Part 1 of this series appeared in the August issue of Java Developer's Journal (Vol. 8, issue 8).
JDJ: I'd just like to pick up on that 85% portability goal Jeff mentioned earlier. I'm just going on assumptions, but I think if you were developing a title for the PS2, GameCube, and XBox you would attempt to make sure that only the graphics and audio functionality were platform-specific and make the rest of the game as portable as possible. Seventy-five to eighty-five percent portability would therefore seem to be an achievable goal in C/C++, in which case Java has just lost one of its advantages, has it not?
Cas P: Usually I'm even more optimistic than Jeff about something here. I think I can achieve 100% portability. By focusing on a "pure Java platform" like the LWJGL (Lightweight Java Gaming Library), which, once you realize you're coding to the LWJGL Java API, not the underlying OS, you can achieve 100% portability with a little understanding. Technically, we're not "pure Java" according to Sun's definition, but when you look at the face value, what we have is a 100% cross-platform library with 100% open standards. We've got it working without glitches on Linux x86, and the Mac OS X port is coming along very slowly, as our contributor works for CNN and he's rather busy. I expect Alien Flux to run on the Mac once we get the Mac APIs - it won't run perfectly right now because I use only Win32/Linux-specific extensions. You still have to code for each platform, but you do it in Java, not in C. You have to know that WGL_EXT_swap_interval isn't going to be present on the Mac, and you'll need to call the Mac equivalent.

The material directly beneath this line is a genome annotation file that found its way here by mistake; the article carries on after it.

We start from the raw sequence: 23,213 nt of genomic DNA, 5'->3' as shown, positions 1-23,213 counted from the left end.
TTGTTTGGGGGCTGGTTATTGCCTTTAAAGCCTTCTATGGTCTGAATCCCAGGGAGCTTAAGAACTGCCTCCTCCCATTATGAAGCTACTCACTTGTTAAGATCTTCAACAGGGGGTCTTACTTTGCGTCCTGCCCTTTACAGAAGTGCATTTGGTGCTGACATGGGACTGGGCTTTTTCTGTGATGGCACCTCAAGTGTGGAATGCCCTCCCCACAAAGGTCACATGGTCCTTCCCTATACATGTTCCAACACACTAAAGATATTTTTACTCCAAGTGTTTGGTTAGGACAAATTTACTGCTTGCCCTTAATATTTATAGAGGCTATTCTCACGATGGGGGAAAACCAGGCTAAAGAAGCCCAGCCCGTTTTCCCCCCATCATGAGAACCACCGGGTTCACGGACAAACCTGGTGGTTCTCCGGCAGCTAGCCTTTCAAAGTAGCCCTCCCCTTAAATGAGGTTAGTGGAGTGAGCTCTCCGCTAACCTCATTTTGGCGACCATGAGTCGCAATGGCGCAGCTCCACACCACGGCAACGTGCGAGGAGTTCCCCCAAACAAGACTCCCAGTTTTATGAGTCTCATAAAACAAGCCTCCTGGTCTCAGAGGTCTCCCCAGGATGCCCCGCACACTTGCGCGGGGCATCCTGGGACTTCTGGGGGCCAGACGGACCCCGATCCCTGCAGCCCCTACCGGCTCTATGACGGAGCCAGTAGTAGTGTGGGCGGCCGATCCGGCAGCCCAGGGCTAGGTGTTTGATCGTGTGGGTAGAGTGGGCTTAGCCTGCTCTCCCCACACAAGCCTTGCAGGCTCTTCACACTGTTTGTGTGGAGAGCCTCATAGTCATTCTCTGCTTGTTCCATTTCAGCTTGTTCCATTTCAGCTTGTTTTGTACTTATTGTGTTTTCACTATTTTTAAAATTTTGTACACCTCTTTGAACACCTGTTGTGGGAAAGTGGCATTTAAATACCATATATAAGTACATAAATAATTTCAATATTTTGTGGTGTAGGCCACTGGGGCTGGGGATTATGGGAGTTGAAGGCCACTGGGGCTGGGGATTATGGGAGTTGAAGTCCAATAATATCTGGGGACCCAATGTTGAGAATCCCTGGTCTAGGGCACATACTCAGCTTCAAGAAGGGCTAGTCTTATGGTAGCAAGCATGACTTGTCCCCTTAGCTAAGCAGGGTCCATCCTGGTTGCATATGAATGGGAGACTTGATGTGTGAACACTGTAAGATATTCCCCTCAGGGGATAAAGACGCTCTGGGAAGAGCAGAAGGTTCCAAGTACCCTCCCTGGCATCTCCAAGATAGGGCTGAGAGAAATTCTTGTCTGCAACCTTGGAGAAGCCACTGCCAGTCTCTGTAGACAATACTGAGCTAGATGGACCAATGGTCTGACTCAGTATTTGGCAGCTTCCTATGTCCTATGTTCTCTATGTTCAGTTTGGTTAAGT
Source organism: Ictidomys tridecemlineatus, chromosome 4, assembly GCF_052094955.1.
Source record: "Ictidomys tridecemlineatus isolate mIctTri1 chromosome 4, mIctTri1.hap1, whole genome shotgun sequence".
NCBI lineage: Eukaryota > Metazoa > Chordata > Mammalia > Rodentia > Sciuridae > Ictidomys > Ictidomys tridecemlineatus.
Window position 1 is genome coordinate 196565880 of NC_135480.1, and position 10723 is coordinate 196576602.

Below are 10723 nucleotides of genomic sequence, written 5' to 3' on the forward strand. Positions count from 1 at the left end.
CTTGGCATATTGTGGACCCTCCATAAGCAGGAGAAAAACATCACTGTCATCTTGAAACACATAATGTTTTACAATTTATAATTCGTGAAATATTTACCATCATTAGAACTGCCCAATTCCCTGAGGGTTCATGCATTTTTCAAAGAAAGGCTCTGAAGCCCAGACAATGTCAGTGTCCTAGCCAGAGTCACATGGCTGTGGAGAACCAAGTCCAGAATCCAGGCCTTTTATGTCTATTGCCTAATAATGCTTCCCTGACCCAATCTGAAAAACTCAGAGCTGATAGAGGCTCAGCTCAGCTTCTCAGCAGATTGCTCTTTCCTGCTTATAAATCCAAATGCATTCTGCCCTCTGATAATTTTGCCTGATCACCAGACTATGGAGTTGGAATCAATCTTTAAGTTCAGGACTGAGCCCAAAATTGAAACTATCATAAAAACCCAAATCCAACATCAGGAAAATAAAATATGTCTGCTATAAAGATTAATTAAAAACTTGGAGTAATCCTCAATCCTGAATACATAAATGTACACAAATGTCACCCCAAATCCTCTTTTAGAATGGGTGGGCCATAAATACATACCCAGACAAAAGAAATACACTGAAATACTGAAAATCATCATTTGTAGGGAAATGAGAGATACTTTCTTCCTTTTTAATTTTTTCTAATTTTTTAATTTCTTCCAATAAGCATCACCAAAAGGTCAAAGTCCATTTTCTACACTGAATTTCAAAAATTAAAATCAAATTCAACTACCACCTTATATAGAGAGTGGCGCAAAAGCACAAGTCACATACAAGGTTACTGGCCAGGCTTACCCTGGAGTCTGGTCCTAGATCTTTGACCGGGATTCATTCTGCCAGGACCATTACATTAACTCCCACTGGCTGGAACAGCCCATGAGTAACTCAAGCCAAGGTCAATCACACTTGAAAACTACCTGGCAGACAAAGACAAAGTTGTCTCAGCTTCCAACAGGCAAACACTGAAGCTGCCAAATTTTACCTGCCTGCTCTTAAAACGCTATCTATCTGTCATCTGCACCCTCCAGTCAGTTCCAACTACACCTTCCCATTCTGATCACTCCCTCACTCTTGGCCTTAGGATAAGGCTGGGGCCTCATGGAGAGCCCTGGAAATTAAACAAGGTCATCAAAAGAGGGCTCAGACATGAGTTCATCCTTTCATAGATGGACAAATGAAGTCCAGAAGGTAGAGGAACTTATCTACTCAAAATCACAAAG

In Java 3D they've taken a more hide-it-away approach but this is a two-edged sword; on the one hand, programmers don't have to worry about the details of some aspects of cross-platform coding; on the other hand, it relies on the closed and often complex C coding going on in the background.
Let's not forget that killer feature of Java - the ability to download chunks of code, in particular, game mods that don't need to be compiled for every different OS. New weapons, new special effects, dynamic patches...it's all easily possible. If I may make another cloudy prediction here, I don't believe we'll really see the advantages of this until two things come together: ubiquitous broadband and Java on consoles.
Oh, and OpenGL on consoles too...